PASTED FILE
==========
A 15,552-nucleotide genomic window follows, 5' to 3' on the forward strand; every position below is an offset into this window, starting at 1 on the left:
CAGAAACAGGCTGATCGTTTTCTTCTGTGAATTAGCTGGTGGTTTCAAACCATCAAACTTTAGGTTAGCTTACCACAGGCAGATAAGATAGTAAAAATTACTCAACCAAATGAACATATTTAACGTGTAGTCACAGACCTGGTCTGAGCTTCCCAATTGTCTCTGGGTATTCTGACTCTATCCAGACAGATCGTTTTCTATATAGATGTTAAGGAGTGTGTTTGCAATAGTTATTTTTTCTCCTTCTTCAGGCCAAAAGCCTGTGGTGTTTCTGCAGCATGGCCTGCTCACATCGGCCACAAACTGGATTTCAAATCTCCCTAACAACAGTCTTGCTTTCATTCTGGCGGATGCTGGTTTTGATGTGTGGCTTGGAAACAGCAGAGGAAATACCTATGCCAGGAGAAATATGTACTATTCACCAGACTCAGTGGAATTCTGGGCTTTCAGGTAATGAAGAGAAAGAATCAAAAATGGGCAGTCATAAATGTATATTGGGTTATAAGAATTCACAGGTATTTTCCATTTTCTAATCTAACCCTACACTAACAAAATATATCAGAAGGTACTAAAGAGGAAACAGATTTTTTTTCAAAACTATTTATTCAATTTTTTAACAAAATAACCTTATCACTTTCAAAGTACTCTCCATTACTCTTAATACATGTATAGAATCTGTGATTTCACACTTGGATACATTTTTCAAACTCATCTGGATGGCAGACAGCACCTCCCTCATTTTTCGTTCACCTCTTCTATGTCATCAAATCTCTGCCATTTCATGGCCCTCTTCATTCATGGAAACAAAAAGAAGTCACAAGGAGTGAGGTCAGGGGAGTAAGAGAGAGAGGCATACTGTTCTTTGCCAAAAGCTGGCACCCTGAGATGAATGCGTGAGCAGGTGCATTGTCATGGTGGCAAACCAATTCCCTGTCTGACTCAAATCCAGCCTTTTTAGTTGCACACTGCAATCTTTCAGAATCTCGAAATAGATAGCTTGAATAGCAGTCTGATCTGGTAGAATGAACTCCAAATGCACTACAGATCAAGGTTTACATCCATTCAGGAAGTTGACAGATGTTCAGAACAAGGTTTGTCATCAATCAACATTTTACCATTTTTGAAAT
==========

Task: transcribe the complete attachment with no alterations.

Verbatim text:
A 15,552-nucleotide genomic window follows, 5' to 3' on the forward strand; every position below is an offset into this window, starting at 1 on the left:
CAGAAACAGGCTGATCGTTTTCTTCTGTGAATTAGCTGGTGGTTTCAAACCATCAAACTTTAGGTTAGCTTACCACAGGCAGATAAGATAGTAAAAATTACTCAACCAAATGAACATATTTAACGTGTAGTCACAGACCTGGTCTGAGCTTCCCAATTGTCTCTGGGTATTCTGACTCTATCCAGACAGATCGTTTTCTATATAGATGTTAAGGAGTGTGTTTGCAATAGTTATTTTTTCTCCTTCTTCAGGCCAAAAGCCTGTGGTGTTTCTGCAGCATGGCCTGCTCACATCGGCCACAAACTGGATTTCAAATCTCCCTAACAACAGTCTTGCTTTCATTCTGGCGGATGCTGGTTTTGATGTGTGGCTTGGAAACAGCAGAGGAAATACCTATGCCAGGAGAAATATGTACTATTCACCAGACTCAGTGGAATTCTGGGCTTTCAGGTAATGAAGAGAAAGAATCAAAAATGGGCAGTCATAAATGTATATTGGGTTATAAGAATTCACAGGTATTTTCCATTTTCTAATCTAACCCTACACTAACAAAATATATCAGAAGGTACTAAAGAGGAAACAGATTTTTTTTCAAAACTATTTATTCAATTTTTTAACAAAATAACCTTATCACTTTCAAAGTACTCTCCATTACTCTTAATACATGTATAGAATCTGTGATTTCACACTTGGATACATTTTTCAAACTCATCTGGATGGCAGACAGCACCTCCCTCATTTTTCGTTCACCTCTTCTATGTCATCAAATCTCTGCCATTTCATGGCCCTCTTCATTCATGGAAACAAAAAGAAGTCACAAGGAGTGAGGTCAGGGGAGTAAGAGAGAGAGGCATACTGTTCTTTGCCAAAAGCTGGCACCCTGAGATGAATGCGTGAGCAGGTGCATTGTCATGGTGGCAAACCAATTCCCTGTCTGACTCAAATCCAGCCTTTTTAGTTGCACACTGCAATCTTTCAGAATCTCGAAATAGATAGCTTGAATAGCAGTCTGATCTGGTAGAATGAACTCCAAATGCACTACAGATCAAGGTTTACATCCATTCAGGAAGTTGACAGATGTTCAGAACAAGGTTTGTCATCAATCAACATTTTACCATTTTTGAAAT